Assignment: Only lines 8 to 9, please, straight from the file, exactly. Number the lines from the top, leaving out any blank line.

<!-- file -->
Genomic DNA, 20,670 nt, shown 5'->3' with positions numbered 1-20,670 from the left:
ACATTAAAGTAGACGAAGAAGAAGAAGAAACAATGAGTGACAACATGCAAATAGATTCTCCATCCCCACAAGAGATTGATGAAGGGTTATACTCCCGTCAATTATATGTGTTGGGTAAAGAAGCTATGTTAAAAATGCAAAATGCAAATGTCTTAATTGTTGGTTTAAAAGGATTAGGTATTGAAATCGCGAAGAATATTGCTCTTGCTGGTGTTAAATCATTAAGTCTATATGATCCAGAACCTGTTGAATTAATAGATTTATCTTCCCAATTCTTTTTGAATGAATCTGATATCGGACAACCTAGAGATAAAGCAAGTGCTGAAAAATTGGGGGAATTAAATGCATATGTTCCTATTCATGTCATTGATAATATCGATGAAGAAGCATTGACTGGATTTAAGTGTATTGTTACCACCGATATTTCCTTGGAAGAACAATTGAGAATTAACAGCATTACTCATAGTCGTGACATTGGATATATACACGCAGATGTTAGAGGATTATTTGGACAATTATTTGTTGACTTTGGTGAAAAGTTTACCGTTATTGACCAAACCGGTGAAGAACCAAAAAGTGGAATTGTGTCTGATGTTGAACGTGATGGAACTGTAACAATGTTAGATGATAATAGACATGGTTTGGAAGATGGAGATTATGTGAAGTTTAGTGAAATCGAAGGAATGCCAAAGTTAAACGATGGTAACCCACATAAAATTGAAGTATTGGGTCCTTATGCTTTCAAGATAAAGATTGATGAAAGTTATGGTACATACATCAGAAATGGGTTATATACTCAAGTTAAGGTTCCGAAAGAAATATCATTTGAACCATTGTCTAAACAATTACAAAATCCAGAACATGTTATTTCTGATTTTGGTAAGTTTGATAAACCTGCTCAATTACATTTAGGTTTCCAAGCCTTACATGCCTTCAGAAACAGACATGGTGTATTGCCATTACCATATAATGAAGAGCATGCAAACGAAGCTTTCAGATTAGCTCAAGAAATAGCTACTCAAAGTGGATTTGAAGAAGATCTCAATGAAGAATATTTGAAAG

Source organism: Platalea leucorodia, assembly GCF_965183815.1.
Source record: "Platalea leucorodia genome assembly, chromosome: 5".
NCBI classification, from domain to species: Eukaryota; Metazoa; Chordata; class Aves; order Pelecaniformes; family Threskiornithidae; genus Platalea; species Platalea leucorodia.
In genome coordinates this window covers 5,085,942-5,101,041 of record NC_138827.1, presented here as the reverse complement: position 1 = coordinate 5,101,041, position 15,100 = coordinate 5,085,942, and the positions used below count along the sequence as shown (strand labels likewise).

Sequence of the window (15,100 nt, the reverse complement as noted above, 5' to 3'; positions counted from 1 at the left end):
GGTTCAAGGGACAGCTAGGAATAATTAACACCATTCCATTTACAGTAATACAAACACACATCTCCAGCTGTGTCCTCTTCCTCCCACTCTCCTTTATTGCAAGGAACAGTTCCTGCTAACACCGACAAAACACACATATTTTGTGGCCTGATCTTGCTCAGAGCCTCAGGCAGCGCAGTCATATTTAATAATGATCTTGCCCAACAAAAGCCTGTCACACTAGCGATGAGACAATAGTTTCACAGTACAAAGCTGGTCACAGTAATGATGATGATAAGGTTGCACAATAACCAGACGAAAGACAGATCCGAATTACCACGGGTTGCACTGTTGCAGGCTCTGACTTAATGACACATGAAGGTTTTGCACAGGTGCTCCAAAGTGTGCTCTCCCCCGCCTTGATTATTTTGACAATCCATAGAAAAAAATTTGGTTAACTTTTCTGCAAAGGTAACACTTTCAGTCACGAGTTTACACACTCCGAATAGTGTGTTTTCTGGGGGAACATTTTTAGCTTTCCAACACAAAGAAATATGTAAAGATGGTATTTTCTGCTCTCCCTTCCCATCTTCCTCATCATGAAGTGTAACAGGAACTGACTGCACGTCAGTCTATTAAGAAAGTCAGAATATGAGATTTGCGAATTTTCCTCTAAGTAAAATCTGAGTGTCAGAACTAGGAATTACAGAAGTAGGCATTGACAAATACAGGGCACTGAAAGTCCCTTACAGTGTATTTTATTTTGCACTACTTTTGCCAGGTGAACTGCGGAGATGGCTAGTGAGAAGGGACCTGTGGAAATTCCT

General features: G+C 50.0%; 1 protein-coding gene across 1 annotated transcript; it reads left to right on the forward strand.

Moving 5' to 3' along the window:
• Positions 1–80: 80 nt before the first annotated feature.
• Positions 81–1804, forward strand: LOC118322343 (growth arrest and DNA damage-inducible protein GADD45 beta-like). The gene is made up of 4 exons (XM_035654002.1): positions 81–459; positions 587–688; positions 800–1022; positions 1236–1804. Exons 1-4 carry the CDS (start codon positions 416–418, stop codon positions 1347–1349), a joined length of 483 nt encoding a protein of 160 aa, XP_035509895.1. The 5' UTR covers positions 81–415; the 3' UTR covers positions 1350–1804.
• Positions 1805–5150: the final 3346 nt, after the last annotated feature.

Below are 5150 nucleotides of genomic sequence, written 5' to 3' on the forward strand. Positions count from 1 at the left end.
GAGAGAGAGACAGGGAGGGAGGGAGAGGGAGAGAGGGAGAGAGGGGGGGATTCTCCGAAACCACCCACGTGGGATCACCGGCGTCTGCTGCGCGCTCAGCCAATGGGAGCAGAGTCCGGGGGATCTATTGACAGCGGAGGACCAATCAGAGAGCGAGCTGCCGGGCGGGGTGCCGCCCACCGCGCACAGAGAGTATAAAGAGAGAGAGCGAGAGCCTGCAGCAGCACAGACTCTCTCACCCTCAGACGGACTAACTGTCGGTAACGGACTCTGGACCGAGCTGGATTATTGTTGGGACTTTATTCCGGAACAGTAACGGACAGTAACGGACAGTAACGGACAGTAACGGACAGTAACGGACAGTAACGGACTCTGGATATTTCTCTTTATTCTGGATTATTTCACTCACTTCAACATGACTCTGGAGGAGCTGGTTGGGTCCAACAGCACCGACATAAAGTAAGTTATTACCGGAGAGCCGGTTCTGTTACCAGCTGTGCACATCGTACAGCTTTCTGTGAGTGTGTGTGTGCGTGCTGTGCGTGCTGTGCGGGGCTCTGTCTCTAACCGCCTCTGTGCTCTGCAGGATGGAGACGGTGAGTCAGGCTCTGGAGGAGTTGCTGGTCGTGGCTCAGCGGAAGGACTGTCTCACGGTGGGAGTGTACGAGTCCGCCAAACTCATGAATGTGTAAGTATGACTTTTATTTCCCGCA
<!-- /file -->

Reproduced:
GGTTCAAGGGACAGCTAGGAATAATTAACACCATTCCATTTACAGTAATACAAACACACATCTCCAGCTGTGTCCTCTTCCTCCCACTCTCCTTTATTGCAAGGAACAGTTCCTGCTAACACCGACAAAACACACATATTTTGTGGCCTGATCTTGCTCAGAGCCTCAGGCAGCGCAGTCATATTTAATAATGATCTTGCCCAACAAAAGCCTGTCACACTAGCGATGAGACAATAGTTTCACAGTACAAAGCTGGTCACAGTAATGATGATGATAAGGTTGCACAATAACCAGACGAAAGACAGATCCGAATTACCACGGGTTGCACTGTTGCAGGCTCTGACTTAATGACACATGAAGGTTTTGCACAGGTGCTCCAAAGTGTGCTCTCCCCCGCCTTGATTATTTTGACAATCCATAGAAAAAAATTTGGTTAACTTTTCTGCAAAGGTAACACTTTCAGTCACGAGTTTACACACTCCGAATAGTGTGTTTTCTGGGGGAACATTTTTAGCTTTCCAACACAAAGAAATATGTAAAGATGGTATTTTCTGCTCTCCCTTCCCATCTTCCTCATCATGAAGTGTAACAGGAACTGACTGCACGTCAGTCTATTAAGAAAGTCAGAATATGAGATTTGCGAATTTTCCTCTAAGTAAAATCTGAGTGTCAGAACTAGGAATTACAGAAGTAGGCATTGACAAATACAGGGCACTGAAAGTCCCTTACAGTGTATTTTATTTTGCACTACTTTTGCCAGGTGAACTGCGGAGATGGCTAGTGAGAAGGGACCTGTGGAAATTCCT

General features: G+C 50.0%; 1 protein-coding gene across 1 annotated transcript; it reads left to right on the forward strand.